Sigfox offers robust and power efficient communication that can be well suited for battery operated devices for various IoT/M2M applications such as smart meters, patient monitors, street lighting, security devices, etc. The range of the communication is about 30-50 km in rural environments and 3-10 km for urban environments. There are many silicon vendors such as Silicon labs, TI, Atmel, ON semiconductors provide hardware solutions in transceiver IC, SoC and in module form.

Another alternate option similar to Sigfox is Nuel which operates in sub 1GHz band capable of leveraging very small slices of TV white space spectrum to deliver high coverage, scalability, low power and low cost wireless networks for IoT. Nuel is based on a communication technology called Weightless, a new wide area networking technology designed specifically for the IoT, achieving coverage, battery life, low module cost and efficiency better than today’s GPRS, 3G and LTE WAN solutions.
Nuel transfers data at rate of few bits per second up to 100 kbps with low power consumption as little as 20 to 30 mA with range extends up to 10 Km.
At present Iceni chip by Neul is the only chip available for small footprint M2M applications and cost effective broadband Customer-Premises Equipment (CPE) to communicate on NuelNET networks. It can operate over the entire TV white space frequency range from 470 MHz to 790 MHz.

LoRA is a Low Power Wide Area Network (LPWAN) intended for wireless battery operated IoT applications. LoRA is targeted for the IoT applications which require secure bi-directional communication, mobility and localization services. It provides seamless interoperability between IoT devices without the need of local installations thus giving full freedom to the developer enabling the IoT.
Communication between end-devices and gateways is spread out on different frequency channels and data rates. Data rates ranges from 0.3 kbps to 50 kbps. It minimizes the power consumption by managing the data rate and RF output of each end-device individually by using a special scheme called Adaptive Data Rate (ADR). The physical range of LoRA network is 2-5 km for urban environment and 15 km for suburban environment. Lairdtech, Microchip, LinkLabs are some of the providers of LoRA modules.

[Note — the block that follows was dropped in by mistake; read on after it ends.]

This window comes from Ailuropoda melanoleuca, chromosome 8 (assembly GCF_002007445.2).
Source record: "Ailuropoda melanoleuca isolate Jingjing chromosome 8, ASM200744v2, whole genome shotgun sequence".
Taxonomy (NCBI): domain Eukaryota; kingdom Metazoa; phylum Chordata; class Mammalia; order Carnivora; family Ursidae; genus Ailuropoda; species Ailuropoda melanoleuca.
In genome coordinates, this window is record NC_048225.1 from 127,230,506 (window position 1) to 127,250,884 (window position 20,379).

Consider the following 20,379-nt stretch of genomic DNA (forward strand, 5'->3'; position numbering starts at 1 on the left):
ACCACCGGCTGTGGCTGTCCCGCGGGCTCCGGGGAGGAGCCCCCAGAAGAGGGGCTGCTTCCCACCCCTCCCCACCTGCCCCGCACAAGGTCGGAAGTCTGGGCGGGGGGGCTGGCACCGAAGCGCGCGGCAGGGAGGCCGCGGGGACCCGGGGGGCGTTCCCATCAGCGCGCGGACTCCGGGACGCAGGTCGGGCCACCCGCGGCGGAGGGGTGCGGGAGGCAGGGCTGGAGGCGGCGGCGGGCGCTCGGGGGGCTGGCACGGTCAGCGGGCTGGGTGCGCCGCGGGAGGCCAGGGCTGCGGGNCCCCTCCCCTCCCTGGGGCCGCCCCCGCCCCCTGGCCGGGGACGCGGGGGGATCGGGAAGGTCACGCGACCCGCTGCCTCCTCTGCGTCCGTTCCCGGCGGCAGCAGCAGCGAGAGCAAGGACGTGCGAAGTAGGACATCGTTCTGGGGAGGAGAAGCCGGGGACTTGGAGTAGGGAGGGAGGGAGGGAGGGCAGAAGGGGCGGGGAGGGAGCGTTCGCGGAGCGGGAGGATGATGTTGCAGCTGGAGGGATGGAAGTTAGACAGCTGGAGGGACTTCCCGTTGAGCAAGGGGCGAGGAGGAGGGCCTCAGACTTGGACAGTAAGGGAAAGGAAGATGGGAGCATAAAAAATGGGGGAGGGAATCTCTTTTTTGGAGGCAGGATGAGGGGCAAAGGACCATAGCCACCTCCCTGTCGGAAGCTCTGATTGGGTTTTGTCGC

Apart from the above IoT connectivity technologies there are other low power wireless options that compete for the same space such as 6LowPAN, MiWi, ANT operating in 2.4 MHz frequency band. Amongst them ANT is the popular wireless system architecture. ANT is well suited for wireless sensor networks and requires minimal memory for the stack and can run in a coin cell battery for years typically for low data rate applications. In addition to ANT providing the basic functionality, ANT+ protocol supports interoperability between ANT system nodes. ANT/ANT+ is widely used for Personal Area Network applications in fitness, wellness, sports and home health. The maximum data rate of ANT is 20kbps to 60kbps with average current consumption for low data rates less than 60 micro amps and can range up to 30 meter distance. ANT wireless, Dynastream innovations Inc, Nordic semiconductor offers modules with embedded ANT protocol designed to speed development of ANT/ANT+ applications.

Choice of Communication technology
With so many connectivity technologies, it may seem the designer is spoilt for choices. But in reality most of these are suitable for specific use cases. Baring a few technologies, each of them has unique feature that will suit particular application – long vs. short distance, low vs. high data rate, power hungry vs. low power operation, uni-directional vs. bi-directional, small form factor vs larger foot print etc. It is important to take in to account all these considerations when selecting the communication technology.
In the fore coming series of blogs, we will discuss in detail about these IoT Connectivity technologies in detail beginning with Bluetooth, their classifications and design considerations.

About Embien
Embien Technologies is a leading provider of embedded design services for the Semi-conductor, Industrial, Consumer and Health Care segments. Embien has successfully executed many projects based on IoT such as healthcare Wearables, Gateways, and Data Analytics etc. Embien also offers a set of wearable design collections complete with electronics, firmware and Cloud that can be used to shorten product development costs and time significantly.